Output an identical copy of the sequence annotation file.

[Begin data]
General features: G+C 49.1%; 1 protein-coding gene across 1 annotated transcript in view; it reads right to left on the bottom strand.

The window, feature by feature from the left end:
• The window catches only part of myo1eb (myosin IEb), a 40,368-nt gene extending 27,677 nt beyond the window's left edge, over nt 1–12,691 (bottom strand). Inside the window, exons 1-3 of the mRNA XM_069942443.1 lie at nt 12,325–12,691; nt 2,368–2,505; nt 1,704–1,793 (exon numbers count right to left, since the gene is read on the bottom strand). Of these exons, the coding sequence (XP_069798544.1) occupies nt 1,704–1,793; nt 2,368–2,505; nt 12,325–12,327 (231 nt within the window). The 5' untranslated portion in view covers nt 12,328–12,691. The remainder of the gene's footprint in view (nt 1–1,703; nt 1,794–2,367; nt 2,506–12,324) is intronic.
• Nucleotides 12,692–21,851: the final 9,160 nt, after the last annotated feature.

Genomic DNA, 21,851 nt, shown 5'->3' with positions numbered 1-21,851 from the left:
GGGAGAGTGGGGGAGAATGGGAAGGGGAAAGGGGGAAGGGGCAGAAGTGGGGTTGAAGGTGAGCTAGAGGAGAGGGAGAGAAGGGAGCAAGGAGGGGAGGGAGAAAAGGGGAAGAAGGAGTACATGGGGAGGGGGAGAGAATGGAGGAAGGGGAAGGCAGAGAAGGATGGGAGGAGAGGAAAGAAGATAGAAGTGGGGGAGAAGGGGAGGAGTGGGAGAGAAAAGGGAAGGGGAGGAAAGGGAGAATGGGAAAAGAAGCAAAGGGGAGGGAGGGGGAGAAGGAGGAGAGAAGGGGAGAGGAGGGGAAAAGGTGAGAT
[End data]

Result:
General features: G+C 49.1%; 1 protein-coding gene across 1 annotated transcript in view; it reads right to left on the bottom strand.

The window, feature by feature from the left end:
• The window catches only part of myo1eb (myosin IEb), a 40,368-nt gene extending 27,677 nt beyond the window's left edge, over nt 1–12,691 (bottom strand). Inside the window, exons 1-3 of the mRNA XM_069942443.1 lie at nt 12,325–12,691; nt 2,368–2,505; nt 1,704–1,793 (exon numbers count right to left, since the gene is read on the bottom strand). Of these exons, the coding sequence (XP_069798544.1) occupies nt 1,704–1,793; nt 2,368–2,505; nt 12,325–12,327 (231 nt within the window). The 5' untranslated portion in view covers nt 12,328–12,691. The remainder of the gene's footprint in view (nt 1–1,703; nt 1,794–2,367; nt 2,506–12,324) is intronic.
• Nucleotides 12,692–21,851: the final 9,160 nt, after the last annotated feature.

Genomic DNA, 21,851 nt, shown 5'->3' with positions numbered 1-21,851 from the left:
GGGAGAGTGGGGGAGAATGGGAAGGGGAAAGGGGGAAGGGGCAGAAGTGGGGTTGAAGGTGAGCTAGAGGAGAGGGAGAGAAGGGAGCAAGGAGGGGAGGGAGAAAAGGGGAAGAAGGAGTACATGGGGAGGGGGAGAGAATGGAGGAAGGGGAAGGCAGAGAAGGATGGGAGGAGAGGAAAGAAGATAGAAGTGGGGGAGAAGGGGAGGAGTGGGAGAGAAAAGGGAAGGGGAGGAAAGGGAGAATGGGAAAAGAAGCAAAGGGGAGGGAGGGGGAGAAGGAGGAGAGAAGGGGAGAGGAGGGGAAAAGGTGAGAT